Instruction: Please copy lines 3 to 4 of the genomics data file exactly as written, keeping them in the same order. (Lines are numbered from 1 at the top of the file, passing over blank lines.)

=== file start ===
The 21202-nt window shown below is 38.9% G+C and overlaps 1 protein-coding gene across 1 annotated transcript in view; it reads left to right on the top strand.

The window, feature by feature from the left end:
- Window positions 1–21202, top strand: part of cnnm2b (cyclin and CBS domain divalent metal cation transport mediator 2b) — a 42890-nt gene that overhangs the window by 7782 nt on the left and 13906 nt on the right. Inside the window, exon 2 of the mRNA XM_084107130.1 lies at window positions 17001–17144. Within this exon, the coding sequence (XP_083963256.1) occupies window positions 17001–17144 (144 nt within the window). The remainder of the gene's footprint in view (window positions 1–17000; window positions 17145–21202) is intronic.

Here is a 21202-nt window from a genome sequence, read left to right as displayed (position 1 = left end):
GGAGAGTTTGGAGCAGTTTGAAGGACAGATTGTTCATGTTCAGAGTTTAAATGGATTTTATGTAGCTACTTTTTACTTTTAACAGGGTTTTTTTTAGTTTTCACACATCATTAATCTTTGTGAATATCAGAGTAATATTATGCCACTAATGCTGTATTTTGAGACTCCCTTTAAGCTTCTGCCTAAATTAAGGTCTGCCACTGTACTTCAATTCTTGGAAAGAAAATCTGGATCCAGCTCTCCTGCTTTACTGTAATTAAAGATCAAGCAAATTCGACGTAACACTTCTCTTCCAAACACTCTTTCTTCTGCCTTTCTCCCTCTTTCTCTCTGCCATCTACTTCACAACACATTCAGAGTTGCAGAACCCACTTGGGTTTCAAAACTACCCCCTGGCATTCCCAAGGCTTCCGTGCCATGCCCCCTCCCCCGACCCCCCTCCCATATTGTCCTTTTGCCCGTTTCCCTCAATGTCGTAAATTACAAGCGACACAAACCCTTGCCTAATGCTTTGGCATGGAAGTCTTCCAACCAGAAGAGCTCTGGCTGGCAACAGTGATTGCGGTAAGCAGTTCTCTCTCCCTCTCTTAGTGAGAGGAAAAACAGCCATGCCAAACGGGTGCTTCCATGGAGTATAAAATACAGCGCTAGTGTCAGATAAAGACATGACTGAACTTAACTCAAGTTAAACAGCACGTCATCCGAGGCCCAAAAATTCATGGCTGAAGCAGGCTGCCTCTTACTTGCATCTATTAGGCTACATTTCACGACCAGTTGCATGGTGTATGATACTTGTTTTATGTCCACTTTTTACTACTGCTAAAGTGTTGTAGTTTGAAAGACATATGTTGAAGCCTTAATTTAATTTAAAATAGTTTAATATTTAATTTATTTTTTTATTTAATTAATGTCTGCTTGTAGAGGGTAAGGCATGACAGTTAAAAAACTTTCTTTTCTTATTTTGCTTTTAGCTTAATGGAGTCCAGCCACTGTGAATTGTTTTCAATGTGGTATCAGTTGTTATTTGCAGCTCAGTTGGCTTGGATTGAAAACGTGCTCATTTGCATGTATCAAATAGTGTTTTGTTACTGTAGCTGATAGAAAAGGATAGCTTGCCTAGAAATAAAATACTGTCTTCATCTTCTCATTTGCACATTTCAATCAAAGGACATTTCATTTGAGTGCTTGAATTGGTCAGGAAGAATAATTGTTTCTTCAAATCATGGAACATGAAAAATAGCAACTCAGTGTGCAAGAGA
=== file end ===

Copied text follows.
- Window positions 1–21202, top strand: part of cnnm2b (cyclin and CBS domain divalent metal cation transport mediator 2b) — a 42890-nt gene that overhangs the window by 7782 nt on the left and 13906 nt on the right. Inside the window, exon 2 of the mRNA XM_084107130.1 lies at window positions 17001–17144. Within this exon, the coding sequence (XP_083963256.1) occupies window positions 17001–17144 (144 nt within the window). The remainder of the gene's footprint in view (window positions 1–17000; window positions 17145–21202) is intronic.

Here is a 21202-nt window from a genome sequence, read left to right as displayed (position 1 = left end):